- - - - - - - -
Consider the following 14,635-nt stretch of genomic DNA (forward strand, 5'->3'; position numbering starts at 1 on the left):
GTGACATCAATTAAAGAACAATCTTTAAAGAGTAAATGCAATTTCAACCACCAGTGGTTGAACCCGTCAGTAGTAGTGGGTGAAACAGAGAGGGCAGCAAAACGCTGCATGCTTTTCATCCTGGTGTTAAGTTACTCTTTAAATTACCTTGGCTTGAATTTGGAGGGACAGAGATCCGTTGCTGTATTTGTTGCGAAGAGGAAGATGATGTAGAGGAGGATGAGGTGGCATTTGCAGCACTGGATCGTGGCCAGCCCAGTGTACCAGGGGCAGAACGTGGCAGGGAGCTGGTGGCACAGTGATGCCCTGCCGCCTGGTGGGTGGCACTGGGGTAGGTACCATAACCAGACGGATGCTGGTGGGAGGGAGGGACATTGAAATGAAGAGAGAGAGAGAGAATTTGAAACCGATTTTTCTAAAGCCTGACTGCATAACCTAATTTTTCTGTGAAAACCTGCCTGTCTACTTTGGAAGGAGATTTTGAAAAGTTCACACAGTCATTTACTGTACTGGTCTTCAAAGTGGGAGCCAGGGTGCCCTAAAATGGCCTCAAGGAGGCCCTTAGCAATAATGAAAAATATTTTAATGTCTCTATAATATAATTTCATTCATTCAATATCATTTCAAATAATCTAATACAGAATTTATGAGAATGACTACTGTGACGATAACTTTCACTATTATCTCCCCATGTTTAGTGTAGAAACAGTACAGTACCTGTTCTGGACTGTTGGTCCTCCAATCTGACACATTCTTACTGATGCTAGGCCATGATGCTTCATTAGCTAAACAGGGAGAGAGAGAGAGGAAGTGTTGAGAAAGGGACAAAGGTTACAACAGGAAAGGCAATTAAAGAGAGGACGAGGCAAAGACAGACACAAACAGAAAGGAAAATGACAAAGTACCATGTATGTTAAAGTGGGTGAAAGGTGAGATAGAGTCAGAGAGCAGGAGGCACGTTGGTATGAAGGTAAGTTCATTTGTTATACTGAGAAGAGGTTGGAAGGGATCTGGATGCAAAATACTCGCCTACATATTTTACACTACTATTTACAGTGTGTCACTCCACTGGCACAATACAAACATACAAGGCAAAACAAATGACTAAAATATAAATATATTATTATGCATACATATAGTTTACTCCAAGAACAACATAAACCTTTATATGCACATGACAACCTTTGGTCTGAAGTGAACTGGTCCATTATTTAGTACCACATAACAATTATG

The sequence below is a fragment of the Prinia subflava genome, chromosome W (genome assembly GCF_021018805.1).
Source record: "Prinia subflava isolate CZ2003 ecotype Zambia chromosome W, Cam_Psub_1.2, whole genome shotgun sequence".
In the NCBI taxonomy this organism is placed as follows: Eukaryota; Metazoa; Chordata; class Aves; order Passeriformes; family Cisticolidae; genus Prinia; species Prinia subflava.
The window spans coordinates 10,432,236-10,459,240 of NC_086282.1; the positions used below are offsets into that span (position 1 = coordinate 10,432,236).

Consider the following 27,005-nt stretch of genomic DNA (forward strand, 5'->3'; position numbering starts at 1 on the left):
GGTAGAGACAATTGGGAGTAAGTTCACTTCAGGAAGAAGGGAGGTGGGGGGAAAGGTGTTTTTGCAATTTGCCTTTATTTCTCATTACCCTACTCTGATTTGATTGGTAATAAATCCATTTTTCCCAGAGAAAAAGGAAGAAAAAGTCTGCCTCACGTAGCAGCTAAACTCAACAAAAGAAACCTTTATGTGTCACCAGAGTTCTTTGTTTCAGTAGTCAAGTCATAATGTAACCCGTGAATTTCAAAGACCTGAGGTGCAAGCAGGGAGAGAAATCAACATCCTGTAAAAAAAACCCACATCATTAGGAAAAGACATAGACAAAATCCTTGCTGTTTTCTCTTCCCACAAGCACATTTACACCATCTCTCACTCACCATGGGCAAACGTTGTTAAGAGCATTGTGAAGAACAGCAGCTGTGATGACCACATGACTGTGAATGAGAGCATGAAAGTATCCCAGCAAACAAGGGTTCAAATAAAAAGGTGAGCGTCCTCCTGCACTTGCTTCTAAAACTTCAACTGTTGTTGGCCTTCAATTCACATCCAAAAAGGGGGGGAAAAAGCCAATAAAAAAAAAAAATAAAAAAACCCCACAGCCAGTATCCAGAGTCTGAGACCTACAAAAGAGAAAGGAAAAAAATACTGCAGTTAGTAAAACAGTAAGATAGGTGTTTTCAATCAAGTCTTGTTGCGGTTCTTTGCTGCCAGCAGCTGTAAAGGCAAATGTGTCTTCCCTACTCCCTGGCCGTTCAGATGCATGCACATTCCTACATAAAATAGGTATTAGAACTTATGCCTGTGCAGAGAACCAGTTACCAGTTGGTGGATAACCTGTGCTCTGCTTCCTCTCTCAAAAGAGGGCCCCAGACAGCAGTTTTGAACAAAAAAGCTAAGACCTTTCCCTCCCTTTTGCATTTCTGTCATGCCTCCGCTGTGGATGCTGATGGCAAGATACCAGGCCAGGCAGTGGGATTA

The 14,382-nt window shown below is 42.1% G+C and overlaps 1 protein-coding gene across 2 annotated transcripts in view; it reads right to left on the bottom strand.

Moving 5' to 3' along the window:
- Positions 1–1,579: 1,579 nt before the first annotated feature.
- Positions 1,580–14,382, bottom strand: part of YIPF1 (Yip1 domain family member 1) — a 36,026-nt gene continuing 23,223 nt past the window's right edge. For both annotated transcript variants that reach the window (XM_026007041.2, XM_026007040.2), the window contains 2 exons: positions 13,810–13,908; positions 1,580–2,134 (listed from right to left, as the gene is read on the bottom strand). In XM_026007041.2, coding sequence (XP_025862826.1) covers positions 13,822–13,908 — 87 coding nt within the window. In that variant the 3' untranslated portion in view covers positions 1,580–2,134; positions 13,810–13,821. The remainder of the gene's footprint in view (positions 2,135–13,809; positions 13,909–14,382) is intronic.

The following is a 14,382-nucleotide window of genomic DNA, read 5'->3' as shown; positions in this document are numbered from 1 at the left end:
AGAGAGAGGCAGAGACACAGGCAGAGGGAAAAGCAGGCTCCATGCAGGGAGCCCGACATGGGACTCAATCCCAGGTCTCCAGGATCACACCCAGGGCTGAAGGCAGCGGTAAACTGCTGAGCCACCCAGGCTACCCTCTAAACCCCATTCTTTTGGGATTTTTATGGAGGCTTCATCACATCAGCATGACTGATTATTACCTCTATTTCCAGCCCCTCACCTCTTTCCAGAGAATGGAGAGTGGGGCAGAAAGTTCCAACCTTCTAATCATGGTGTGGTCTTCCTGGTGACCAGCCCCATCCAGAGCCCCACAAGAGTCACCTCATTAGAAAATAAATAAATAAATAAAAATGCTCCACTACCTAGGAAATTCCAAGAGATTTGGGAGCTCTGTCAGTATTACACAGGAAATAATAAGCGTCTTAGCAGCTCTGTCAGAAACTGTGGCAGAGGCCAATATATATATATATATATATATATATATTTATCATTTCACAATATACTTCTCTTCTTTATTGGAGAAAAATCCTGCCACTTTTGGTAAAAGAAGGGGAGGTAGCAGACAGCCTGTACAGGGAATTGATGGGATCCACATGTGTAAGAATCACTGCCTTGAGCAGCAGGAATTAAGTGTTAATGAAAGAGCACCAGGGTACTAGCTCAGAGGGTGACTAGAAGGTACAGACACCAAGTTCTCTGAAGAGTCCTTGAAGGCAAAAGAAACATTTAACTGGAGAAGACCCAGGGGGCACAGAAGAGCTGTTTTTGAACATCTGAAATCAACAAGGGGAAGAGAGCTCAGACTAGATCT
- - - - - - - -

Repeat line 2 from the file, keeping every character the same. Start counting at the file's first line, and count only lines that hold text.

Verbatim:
GTGACATCAATTAAAGAACAATCTTTAAAGAGTAAATGCAATTTCAACCACCAGTGGTTGAACCCGTCAGTAGTAGTGGGTGAAACAGAGAGGGCAGCAAAACGCTGCATGCTTTTCATCCTGGTGTTAAGTTACTCTTTAAATTACCTTGGCTTGAATTTGGAGGGACAGAGATCCGTTGCTGTATTTGTTGCGAAGAGGAAGATGATGTAGAGGAGGATGAGGTGGCATTTGCAGCACTGGATCGTGGCCAGCCCAGTGTACCAGGGGCAGAACGTGGCAGGGAGCTGGTGGCACAGTGATGCCCTGCCGCCTGGTGGGTGGCACTGGGGTAGGTACCATAACCAGACGGATGCTGGTGGGAGGGAGGGACATTGAAATGAAGAGAGAGAGAGAGAATTTGAAACCGATTTTTCTAAAGCCTGACTGCATAACCTAATTTTTCTGTGAAAACCTGCCTGTCTACTTTGGAAGGAGATTTTGAAAAGTTCACACAGTCATTTACTGTACTGGTCTTCAAAGTGGGAGCCAGGGTGCCCTAAAATGGCCTCAAGGAGGCCCTTAGCAATAATGAAAAATATTTTAATGTCTCTATAATATAATTTCATTCATTCAATATCATTTCAAATAATCTAATACAGAATTTATGAGAATGACTACTGTGACGATAACTTTCACTATTATCTCCCCATGTTTAGTGTAGAAACAGTACAGTACCTGTTCTGGACTGTTGGTCCTCCAATCTGACACATTCTTACTGATGCTAGGCCATGATGCTTCATTAGCTAAACAGGGAGAGAGAGAGAGGAAGTGTTGAGAAAGGGACAAAGGTTACAACAGGAAAGGCAATTAAAGAGAGGACGAGGCAAAGACAGACACAAACAGAAAGGAAAATGACAAAGTACCATGTATGTTAAAGTGGGTGAAAGGTGAGATAGAGTCAGAGAGCAGGAGGCACGTTGGTATGAAGGTAAGTTCATTTGTTATACTGAGAAGAGGTTGGAAGGGATCTGGATGCAAAATACTCGCCTACATATTTTACACTACTATTTACAGTGTGTCACTCCACTGGCACAATACAAACATACAAGGCAAAACAAATGACTAAAATATAAATATATTATTATGCATACATATAGTTTACTCCAAGAACAACATAAACCTTTATATGCACATGACAACCTTTGGTCTGAAGTGAACTGGTCCATTATTTAGTACCACATAACAATTATG